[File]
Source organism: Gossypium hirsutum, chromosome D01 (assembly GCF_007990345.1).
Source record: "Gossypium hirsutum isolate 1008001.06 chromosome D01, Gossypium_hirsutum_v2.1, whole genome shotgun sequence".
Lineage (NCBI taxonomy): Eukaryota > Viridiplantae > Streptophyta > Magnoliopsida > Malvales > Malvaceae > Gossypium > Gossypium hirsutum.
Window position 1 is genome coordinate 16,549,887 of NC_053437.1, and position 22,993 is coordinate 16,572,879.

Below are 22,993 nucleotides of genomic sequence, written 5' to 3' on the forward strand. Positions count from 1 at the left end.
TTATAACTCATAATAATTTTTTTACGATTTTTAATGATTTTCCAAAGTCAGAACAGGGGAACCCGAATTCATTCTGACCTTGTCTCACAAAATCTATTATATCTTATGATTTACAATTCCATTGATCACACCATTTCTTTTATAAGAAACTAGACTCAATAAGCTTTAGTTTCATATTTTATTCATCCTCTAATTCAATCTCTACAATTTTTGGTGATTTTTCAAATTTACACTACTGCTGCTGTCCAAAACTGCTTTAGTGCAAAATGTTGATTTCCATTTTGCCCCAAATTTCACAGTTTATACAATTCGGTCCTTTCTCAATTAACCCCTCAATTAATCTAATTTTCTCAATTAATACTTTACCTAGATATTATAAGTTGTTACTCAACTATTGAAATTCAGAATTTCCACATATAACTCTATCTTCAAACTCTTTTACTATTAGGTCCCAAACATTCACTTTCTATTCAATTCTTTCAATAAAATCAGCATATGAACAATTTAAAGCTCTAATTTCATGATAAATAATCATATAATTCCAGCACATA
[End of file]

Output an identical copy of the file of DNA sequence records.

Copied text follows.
Source organism: Gossypium hirsutum, chromosome D01 (assembly GCF_007990345.1).
Source record: "Gossypium hirsutum isolate 1008001.06 chromosome D01, Gossypium_hirsutum_v2.1, whole genome shotgun sequence".
Lineage (NCBI taxonomy): Eukaryota > Viridiplantae > Streptophyta > Magnoliopsida > Malvales > Malvaceae > Gossypium > Gossypium hirsutum.
Window position 1 is genome coordinate 16,549,887 of NC_053437.1, and position 22,993 is coordinate 16,572,879.

Below are 22,993 nucleotides of genomic sequence, written 5' to 3' on the forward strand. Positions count from 1 at the left end.
TTATAACTCATAATAATTTTTTTACGATTTTTAATGATTTTCCAAAGTCAGAACAGGGGAACCCGAATTCATTCTGACCTTGTCTCACAAAATCTATTATATCTTATGATTTACAATTCCATTGATCACACCATTTCTTTTATAAGAAACTAGACTCAATAAGCTTTAGTTTCATATTTTATTCATCCTCTAATTCAATCTCTACAATTTTTGGTGATTTTTCAAATTTACACTACTGCTGCTGTCCAAAACTGCTTTAGTGCAAAATGTTGATTTCCATTTTGCCCCAAATTTCACAGTTTATACAATTCGGTCCTTTCTCAATTAACCCCTCAATTAATCTAATTTTCTCAATTAATACTTTACCTAGATATTATAAGTTGTTACTCAACTATTGAAATTCAGAATTTCCACATATAACTCTATCTTCAAACTCTTTTACTATTAGGTCCCAAACATTCACTTTCTATTCAATTCTTTCAATAAAATCAGCATATGAACAATTTAAAGCTCTAATTTCATGATAAATAATCATATAATTCCAGCACATA